These results are inline with that in a previous study on cryopreserved stallion semen which indicated that glutamine addition to the INRA 82 extender significantly increased the motility parameters of stallion spermatozoa after freezing and thawing for the concentration of 30-80 mM and become ineffective when added at concentration of 120 and 160 mM resulted in a significant decrease in sperm motility18. Also, El-Sheshtawy et al.19 noticed that 25 mM glutamine offered protection for frozen-thawed buffalo spermatozoa but the higher concentration of glutamine (50 mM) in extender did not improve the results whereas, the 100 mM concentration significantly decreased sperm motility. It is believed that glutamine improves the progressive motility of buffalo bull spermatozoa by reducing the Reactive Oxygen Species (ROS) in the semen extender which are responsible for reducing lipid peroxidation of bio-membrane system that associated with sperm motility during the freeze-thawing process20-22. Sperm viability and intact acrosome are responsible to achieve capacitation, acrosome reaction and final fertilization14,23. In the present study, viability of buffalo bull spermatozoa was higher in samples cryopreserved in tris-egg yolk extender containing 20-60 mM glutamine in compared to the control extender, whereas, the presence of 100 mM significantly decreased sperm viability. In addition, higher intact acrosome percentages were observed in cryopreserved buffalo bull spermatozoa due to addition of glutamine from 20-60 mM. These results were in agreement with that of Bucak et al.24 in Ovine semen and Ansari20 in buffalo semen. Bucak et al.25 suggested that the addition of amino acid to the semen extender maintain the viability of buffalo spermatozoa by coping with ROS levels through increasing the intracellular activity of antioxidants. Glutamine has an extracellular mechanism of action. An increase in the concentration glutamine in extender leads to increase in osmotic pressure26. When the concentration gets too high, spermatozoal motility was compromised and this was confirmed in the present study. Watson and Martin27 suggested that a dual glutamine action was seen: The first is extracellular and cryoprotective, the second is intracellular and metabolic with the intervention of glutamine in the Krebs cycle via glutamine and α-cetoglutate. In the present study, all glutamine concentrations in extenders causes a significant decrease in abnormal and sperm plasma membrane damage at all stages of cryopreservation process compared to the control. Current results with respect to sperm parameters are in agreement with that of Trimeche11 on Poitou jackass, Li et al.28 on cynomonolgus monkey, Khlifaoui et al.29 on stallion, El-Sheshtawy19 and Topraggaleh et al.30 on buffaloes and Sariozkan31 on rabbit. With respect to fertility results based on 45-60 day rectal palpation after AI, the addition of glutamine at doses ranging from 20-60 mM in semen extender led to have a higher fertility rates compared to the control. While, adding 100 mM had adversely effect on fertility rate. These findings disagree with that of previous studies where there was no improvement in fertility rate when certain additives were added in semen extender32,33,20,34.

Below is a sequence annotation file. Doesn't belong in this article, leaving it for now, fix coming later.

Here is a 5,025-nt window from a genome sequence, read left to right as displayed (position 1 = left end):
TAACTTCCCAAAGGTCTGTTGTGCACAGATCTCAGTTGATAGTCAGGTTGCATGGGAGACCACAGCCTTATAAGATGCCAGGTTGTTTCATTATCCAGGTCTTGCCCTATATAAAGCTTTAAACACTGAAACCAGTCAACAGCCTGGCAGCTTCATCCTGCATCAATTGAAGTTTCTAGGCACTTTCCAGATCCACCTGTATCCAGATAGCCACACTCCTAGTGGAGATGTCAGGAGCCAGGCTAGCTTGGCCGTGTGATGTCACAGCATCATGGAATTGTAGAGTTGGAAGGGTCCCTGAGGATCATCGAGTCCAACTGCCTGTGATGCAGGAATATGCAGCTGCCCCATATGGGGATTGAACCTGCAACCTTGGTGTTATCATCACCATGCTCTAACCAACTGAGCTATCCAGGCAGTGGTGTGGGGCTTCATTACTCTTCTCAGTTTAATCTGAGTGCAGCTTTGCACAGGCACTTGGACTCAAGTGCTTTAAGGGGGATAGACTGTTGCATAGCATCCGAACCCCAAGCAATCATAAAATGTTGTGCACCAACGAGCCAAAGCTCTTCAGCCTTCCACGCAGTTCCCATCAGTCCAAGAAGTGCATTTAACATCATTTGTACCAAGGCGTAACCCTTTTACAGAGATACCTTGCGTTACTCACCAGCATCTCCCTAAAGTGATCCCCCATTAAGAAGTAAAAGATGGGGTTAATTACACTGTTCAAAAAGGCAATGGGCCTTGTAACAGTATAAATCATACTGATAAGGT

The present results concluded that the addition of glutamine at doses ranging from 20-60 mM in tris freezing extender not only improved post-thaw motility of buffalo bull spermatozoa but also maintained sperm viability, abnormalities, acrosome and plasma membrane integrity during freezing-thawing process and enhanced the fertilizing ability of frozen-thawed buffalo spermatozoa.